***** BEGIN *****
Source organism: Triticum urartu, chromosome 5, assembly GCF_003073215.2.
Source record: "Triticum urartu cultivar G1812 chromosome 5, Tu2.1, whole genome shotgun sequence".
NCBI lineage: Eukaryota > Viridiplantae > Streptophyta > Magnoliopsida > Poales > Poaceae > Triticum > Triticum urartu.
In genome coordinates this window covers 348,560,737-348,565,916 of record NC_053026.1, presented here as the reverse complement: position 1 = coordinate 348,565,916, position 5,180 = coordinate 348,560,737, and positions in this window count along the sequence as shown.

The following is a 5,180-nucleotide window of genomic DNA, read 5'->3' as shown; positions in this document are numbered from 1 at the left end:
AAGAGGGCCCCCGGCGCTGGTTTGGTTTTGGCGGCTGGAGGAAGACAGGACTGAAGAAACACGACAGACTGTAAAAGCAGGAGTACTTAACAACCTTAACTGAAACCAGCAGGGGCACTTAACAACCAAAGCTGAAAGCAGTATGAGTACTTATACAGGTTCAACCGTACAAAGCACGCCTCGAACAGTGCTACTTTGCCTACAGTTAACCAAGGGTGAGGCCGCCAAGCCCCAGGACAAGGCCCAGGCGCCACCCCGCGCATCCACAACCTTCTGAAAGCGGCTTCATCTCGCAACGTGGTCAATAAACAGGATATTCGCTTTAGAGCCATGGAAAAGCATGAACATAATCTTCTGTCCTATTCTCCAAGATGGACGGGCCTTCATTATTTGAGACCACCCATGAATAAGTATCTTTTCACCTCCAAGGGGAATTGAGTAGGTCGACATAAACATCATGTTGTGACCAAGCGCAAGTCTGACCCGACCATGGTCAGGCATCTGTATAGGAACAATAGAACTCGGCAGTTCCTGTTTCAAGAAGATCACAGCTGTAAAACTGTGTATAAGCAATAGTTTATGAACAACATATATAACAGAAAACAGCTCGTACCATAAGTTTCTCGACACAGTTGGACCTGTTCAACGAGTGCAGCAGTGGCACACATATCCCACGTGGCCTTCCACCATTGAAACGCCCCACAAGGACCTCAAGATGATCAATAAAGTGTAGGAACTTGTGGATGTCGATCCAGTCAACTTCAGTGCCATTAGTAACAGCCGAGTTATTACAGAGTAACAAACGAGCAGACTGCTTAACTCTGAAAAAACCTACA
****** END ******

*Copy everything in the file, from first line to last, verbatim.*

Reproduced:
Source organism: Triticum urartu, chromosome 5, assembly GCF_003073215.2.
Source record: "Triticum urartu cultivar G1812 chromosome 5, Tu2.1, whole genome shotgun sequence".
NCBI lineage: Eukaryota > Viridiplantae > Streptophyta > Magnoliopsida > Poales > Poaceae > Triticum > Triticum urartu.
In genome coordinates this window covers 348,560,737-348,565,916 of record NC_053026.1, presented here as the reverse complement: position 1 = coordinate 348,565,916, position 5,180 = coordinate 348,560,737, and positions in this window count along the sequence as shown.

The following is a 5,180-nucleotide window of genomic DNA, read 5'->3' as shown; positions in this document are numbered from 1 at the left end:
AAGAGGGCCCCCGGCGCTGGTTTGGTTTTGGCGGCTGGAGGAAGACAGGACTGAAGAAACACGACAGACTGTAAAAGCAGGAGTACTTAACAACCTTAACTGAAACCAGCAGGGGCACTTAACAACCAAAGCTGAAAGCAGTATGAGTACTTATACAGGTTCAACCGTACAAAGCACGCCTCGAACAGTGCTACTTTGCCTACAGTTAACCAAGGGTGAGGCCGCCAAGCCCCAGGACAAGGCCCAGGCGCCACCCCGCGCATCCACAACCTTCTGAAAGCGGCTTCATCTCGCAACGTGGTCAATAAACAGGATATTCGCTTTAGAGCCATGGAAAAGCATGAACATAATCTTCTGTCCTATTCTCCAAGATGGACGGGCCTTCATTATTTGAGACCACCCATGAATAAGTATCTTTTCACCTCCAAGGGGAATTGAGTAGGTCGACATAAACATCATGTTGTGACCAAGCGCAAGTCTGACCCGACCATGGTCAGGCATCTGTATAGGAACAATAGAACTCGGCAGTTCCTGTTTCAAGAAGATCACAGCTGTAAAACTGTGTATAAGCAATAGTTTATGAACAACATATATAACAGAAAACAGCTCGTACCATAAGTTTCTCGACACAGTTGGACCTGTTCAACGAGTGCAGCAGTGGCACACATATCCCACGTGGCCTTCCACCATTGAAACGCCCCACAAGGACCTCAAGATGATCAATAAAGTGTAGGAACTTGTGGATGTCGATCCAGTCAACTTCAGTGCCATTAGTAACAGCCGAGTTATTACAGAGTAACAAACGAGCAGACTGCTTAACTCTGAAAAAACCTACA